Permission - subject to conditions - was granted by the Monopolies and Mergers Commission despite its finding that the deal works against the public interest.
The MMC ruled: 'Competition for the supply of beer, particularly lager . . . would be reduced.'
However, it has allowed the deal to proceed to encourage competition among beer producers.
Allied's leading brand is Tetley bitter beer; it also owns Skol lager and brews Castlemaine XXXX in Britain under licence. The joint venture company, Carlsberg-Tetley, will challenge the market positions of Courage and Bass.
Estimates are that Carlsberg-Tetley will command about 16 per cent of the British beer-producing market, behind Courage with 20 per cent and Bass with 23 per cent. Without the deal, Allied would control about 12 per cent of brewing, commanding similar shares of the market to those of Whitbread and Scottish & Newcastle.
In a compromise decision, the MMC has allowed the deal to proceed if Allied meets three conditions, all of which are aimed at protecting the supply of beer.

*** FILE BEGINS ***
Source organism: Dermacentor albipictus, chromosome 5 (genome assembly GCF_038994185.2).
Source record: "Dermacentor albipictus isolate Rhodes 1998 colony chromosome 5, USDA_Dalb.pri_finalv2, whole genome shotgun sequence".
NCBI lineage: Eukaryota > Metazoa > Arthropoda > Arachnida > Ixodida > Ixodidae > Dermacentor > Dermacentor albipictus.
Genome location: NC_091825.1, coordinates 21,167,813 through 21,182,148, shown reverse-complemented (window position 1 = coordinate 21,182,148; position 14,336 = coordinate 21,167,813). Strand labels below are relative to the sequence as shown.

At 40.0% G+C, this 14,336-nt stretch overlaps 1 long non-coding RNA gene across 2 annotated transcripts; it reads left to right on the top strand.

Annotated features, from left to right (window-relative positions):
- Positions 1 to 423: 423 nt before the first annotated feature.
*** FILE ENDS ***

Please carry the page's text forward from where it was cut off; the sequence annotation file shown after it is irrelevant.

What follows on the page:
First, the new company must stand by Carlsberg's existing supply agreements and terms with regional brewers and independent wholesalers.
Second, Allied must supply beer and lager to its own estate of pubs exclusively for only five years. Allied was pressing to be allowed to sign seven-year agreements.
Third, after two years Allied must let its publicans choose from the whole market at least 50 per cent of their lager requirements.
Brewing analysts concluded that the conditions would only marginally diminish the deal's effectiveness.
Allied's share price dropped sharply when the news emerged, but the shares regained most of the initial 25p fall as the implications were assessed. They closed the day down 3p at 602p.
SG Warburg, the securities house, believes the conditions prevent Carlsberg-Tetley from supplying 120,000 barrels of beer a year, compared with its annual output of about 5 million barrels.
Allied welcomed the decision, but said it would not comment fully until it had had a chance to consider the report in detail.
The MMC conclusions were drawn on a split vote as one of the five commissioners deciding on the fate of the deal dissented. Professor Michael Beesley maintained that there are no significant public interest worries.Reuse content